MEDICARE FOR ALL. That is a platform we can run on in 2018, it is a platform we can win on. Never mind that there is not the slightest chance in the world of anything remotely like that being enacted. A tidal wave of Democratic wins in 2018 would produce a usable majority in the House and a miniscule majority in the Senate. Radical health care reform might pass a Democratically controlled House but it could never win fifty-one votes in the Senate, let along 60 votes to break a filibuster. It doesn’t matter. An anti-Trump pro-Health Care platform in 2018 could dramatically alter the political complexion of Congress.
If we actually took back the House and even the Senate, would it be enough? I am reminded of the wise words spoken by a sobered up Paul Newman to a young, inexperienced Robert Redford in The Sting. Redford wants Newman to teach him the Big Con so that he can get back at gangster Robert Shaw, who had Redford’s buddy Luther killed. Newman agrees, but cautions him: When it is all done, even if you take Shaw down, it won’t be enough, but it is all you are going to get, so you have to be willing to take it and walk away.
This is our moment on the left. With Trump as the enemy and health care as the issue, we can win big. Even if we do, it will not be enough, but it is what there is, and we will have to be willing to take it.
The polite, mannerly, country club racism of Jefferson Beauregard Sessions III is at base indistinguishable from the Alt-Right White Supremicist Neo-Nazism on display in Charlottesville, VA yesterday, save that the perpetrators of the Charlottesville violence run the risk of being arrested, whereas Sessions is the Attorney-General of the United States. Let me say that again. Sessions is the Attorney-General of the United States. This is an appalling country.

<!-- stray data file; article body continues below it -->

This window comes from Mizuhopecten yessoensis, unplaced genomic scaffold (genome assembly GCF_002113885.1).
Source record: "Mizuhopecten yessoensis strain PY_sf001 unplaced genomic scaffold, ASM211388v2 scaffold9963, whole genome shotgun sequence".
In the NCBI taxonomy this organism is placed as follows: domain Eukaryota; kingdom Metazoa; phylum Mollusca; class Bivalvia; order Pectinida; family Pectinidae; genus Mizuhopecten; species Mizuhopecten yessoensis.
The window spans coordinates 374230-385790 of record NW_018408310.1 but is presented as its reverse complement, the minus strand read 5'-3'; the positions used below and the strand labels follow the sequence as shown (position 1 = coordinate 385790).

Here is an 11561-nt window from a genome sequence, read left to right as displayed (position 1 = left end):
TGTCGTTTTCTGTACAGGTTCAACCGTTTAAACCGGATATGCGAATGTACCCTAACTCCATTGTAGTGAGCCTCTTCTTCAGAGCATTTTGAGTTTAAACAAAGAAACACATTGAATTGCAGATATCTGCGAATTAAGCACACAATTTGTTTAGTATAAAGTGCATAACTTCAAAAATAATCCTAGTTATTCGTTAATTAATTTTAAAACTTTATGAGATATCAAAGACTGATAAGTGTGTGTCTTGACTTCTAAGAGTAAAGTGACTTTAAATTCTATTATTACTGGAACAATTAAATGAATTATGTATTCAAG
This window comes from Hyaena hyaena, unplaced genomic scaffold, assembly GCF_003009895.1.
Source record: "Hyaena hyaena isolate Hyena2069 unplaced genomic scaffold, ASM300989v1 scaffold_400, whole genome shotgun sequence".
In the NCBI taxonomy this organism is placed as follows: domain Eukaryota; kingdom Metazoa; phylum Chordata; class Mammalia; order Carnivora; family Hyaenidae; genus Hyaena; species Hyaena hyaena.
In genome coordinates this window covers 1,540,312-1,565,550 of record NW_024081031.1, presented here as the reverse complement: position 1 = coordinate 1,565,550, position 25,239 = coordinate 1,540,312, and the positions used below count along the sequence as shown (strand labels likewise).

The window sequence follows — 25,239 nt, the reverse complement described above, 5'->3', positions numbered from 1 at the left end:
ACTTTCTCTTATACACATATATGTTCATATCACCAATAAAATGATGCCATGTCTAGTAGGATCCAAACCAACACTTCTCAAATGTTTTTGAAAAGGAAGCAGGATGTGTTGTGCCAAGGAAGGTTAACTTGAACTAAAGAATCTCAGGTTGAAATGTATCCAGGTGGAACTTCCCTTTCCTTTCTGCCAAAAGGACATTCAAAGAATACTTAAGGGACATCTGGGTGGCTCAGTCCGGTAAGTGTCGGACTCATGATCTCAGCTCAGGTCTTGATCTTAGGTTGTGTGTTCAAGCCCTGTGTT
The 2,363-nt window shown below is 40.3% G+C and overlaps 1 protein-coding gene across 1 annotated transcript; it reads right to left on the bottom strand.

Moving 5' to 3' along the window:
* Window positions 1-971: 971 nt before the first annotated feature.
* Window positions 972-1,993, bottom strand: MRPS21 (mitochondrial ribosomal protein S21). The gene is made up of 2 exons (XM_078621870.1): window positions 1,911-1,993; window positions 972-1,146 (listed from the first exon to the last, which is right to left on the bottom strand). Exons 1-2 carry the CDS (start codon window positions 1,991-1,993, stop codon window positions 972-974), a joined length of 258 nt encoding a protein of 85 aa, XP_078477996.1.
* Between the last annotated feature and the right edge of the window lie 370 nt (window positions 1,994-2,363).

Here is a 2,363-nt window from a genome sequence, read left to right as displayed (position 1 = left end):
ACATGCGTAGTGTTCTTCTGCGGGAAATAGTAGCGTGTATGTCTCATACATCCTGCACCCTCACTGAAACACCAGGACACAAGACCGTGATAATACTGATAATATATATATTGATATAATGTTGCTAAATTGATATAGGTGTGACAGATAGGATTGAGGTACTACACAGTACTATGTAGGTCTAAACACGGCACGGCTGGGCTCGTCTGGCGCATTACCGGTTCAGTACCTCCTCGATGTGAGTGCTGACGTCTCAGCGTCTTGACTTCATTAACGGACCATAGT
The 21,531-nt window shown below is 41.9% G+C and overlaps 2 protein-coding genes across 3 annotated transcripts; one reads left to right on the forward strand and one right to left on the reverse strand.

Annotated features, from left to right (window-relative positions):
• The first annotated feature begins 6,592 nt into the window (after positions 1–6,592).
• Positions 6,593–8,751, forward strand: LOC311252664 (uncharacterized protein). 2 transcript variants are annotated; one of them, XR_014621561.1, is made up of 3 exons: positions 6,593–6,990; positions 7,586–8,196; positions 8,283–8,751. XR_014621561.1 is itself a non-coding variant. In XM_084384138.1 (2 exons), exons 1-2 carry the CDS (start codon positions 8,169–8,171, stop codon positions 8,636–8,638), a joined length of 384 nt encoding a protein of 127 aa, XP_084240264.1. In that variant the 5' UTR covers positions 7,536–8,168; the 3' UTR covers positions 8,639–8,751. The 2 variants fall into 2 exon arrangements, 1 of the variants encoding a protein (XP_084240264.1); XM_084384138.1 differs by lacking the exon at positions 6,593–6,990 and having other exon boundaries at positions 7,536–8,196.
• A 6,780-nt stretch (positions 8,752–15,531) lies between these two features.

Saturday, August 12, 2017
Those among you who live in the United States have probably seen reports of the confrontation in Charlottesville, VA between white supremicists and members of the Ku Klux Klan on one side and protesters against them on the other. There has been a good deal of commentary to the effect that Trump’s presidency is empowering and legitimating the racists, and of course that is true. But it is useful to remember that the American colonies were built on slave labor [as well as other forms of unfree labor] and lying at the heart of the United States is structural racism that persists to the present day. Indeed, one of the reasons why America, alone among advanced capitalist nations, has never had a strong, successful socialist movement [my grandfather’s efforts to the contrary notwithstanding] is that after the slaves were freed, and four million men and women well prepared for industrial, agricultural, and craft labor entered the free labor market, white labor unions struck a devil’s bargain with employers accepting lower wages in return for an exclusion of the Black workers from the workplace. Even such low wage jobs as department store sales clerk were for a long time closed to Black women, and the reason why Black Pullman Sleeping Car porters were often leaders in the Black community is that those service jobs were the best available to Black men, and hence drew the smartest and ablest men from the Black population.
The election of a Black president aroused, and right-wing media legitimated, already widespread deep seated racial prejudice. Progressive politicians like Bernie Sanders need to embrace Black members of the working class, along with White workers who are prepared or can be brought to make common cause with them. Identity politics is not in conflict with class politics. In the United States, they are inseparable.
These are depressing times.